Astronomers have taken pictures of the most ancient “galactic wind” so far. Its source was a supermassive black hole at the center of the ancient galaxy HSC J1243. The light from it went to the Earth for 13.1 billion years. The National Radio Astronomy Observatory of Japan writes about this on its website.
The “galactic wind” refers to the swift currents of hot gas that are thrown out of the galaxy. These streams form a hot bubble around it. Scientists believe that the source of this “wind” is supermassive black holes, which are believed to be located in the center of each galaxy. These winds prevent cold matter from the interstellar medium from entering the galaxy, so they are considered one of the main reasons why about half of the nearby galaxies have stopped producing new stars.
Therefore, astronomers are actively studying how and when the first “galactic winds” appeared. Associate professor at the National Radio Astronomy Observatory of Japan Takuma Izumi and his colleagues came close to answering this question. In a new study, they observed the ancient galaxy HSC J1243, which is located in the constellation Virgo. The light from it went to the Earth for 13.1 billion years.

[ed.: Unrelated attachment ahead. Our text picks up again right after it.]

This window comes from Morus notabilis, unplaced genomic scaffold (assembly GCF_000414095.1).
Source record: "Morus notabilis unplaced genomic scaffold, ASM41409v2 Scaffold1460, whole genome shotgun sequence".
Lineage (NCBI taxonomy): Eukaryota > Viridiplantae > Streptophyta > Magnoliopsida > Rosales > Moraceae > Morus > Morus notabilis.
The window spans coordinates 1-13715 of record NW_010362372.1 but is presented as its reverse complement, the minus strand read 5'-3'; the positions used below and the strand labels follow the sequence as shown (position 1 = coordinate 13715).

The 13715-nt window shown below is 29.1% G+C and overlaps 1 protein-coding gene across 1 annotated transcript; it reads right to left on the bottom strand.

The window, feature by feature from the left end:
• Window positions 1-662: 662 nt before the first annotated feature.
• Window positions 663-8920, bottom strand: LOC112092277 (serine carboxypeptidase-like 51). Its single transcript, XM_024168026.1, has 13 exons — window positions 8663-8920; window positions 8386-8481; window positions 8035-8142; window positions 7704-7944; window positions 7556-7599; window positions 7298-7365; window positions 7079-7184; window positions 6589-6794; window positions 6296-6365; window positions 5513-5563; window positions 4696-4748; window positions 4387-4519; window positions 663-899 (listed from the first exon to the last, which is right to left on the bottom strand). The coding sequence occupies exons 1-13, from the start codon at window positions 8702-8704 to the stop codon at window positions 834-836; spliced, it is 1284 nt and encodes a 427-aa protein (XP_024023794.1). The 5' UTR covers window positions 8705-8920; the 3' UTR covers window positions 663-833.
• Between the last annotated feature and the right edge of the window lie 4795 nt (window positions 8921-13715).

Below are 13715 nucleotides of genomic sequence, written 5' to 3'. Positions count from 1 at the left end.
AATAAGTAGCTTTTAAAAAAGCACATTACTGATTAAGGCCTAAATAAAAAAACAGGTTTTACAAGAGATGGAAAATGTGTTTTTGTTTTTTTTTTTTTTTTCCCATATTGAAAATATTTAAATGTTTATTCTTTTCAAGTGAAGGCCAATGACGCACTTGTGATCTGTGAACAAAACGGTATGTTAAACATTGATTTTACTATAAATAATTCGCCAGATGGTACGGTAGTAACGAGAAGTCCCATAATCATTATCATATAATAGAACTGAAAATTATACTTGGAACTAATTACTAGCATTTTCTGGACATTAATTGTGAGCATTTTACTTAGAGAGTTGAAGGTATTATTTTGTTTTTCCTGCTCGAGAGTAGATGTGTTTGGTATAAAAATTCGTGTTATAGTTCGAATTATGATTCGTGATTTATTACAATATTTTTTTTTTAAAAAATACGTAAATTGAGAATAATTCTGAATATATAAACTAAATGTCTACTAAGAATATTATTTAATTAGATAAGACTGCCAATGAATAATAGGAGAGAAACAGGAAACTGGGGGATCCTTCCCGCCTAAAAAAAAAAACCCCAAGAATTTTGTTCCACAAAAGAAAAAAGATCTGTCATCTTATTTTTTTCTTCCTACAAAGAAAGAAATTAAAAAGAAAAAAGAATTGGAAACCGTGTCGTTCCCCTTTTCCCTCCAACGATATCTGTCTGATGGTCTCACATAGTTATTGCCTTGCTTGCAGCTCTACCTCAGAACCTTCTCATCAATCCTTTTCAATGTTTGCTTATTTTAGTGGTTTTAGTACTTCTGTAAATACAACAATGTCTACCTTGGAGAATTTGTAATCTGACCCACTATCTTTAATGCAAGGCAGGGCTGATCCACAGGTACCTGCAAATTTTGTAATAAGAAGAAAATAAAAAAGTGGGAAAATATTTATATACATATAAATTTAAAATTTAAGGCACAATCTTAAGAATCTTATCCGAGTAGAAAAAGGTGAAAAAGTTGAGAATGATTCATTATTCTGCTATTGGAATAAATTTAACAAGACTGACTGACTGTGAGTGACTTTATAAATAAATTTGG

We see this galaxy in the form in which it was in the first 700 million years of the life of the Universe. Unlike almost all other known ancient galaxies, it does not generate much light and other forms of electromagnetic waves, so it is quite easy to study its surroundings. Izumi and his colleagues studied how clouds of hot and cold gas were distributed in the immediate vicinity of this galaxy with the ALMA microwave telescope, which can track the movement of even the coldest clusters of matter.
In the vicinity of HSC J1243, scientists have discovered many fast streams of hot gas that were moving from the galactic core at a speed of about 500 km / s. Calculations showed that the strength of this “galactic wind” was enough to prevent cold matter from entering the galaxy from the intergalactic environment.
According to the researchers, this discovery suggests that black holes and their ejections began to influence the evolution of galaxies almost from the first epochs of the life of the Universe. Astronomers plan to study other ancient galaxies in a similar way to understand how often black holes have interfered with their growth, and to compare this figure with current values.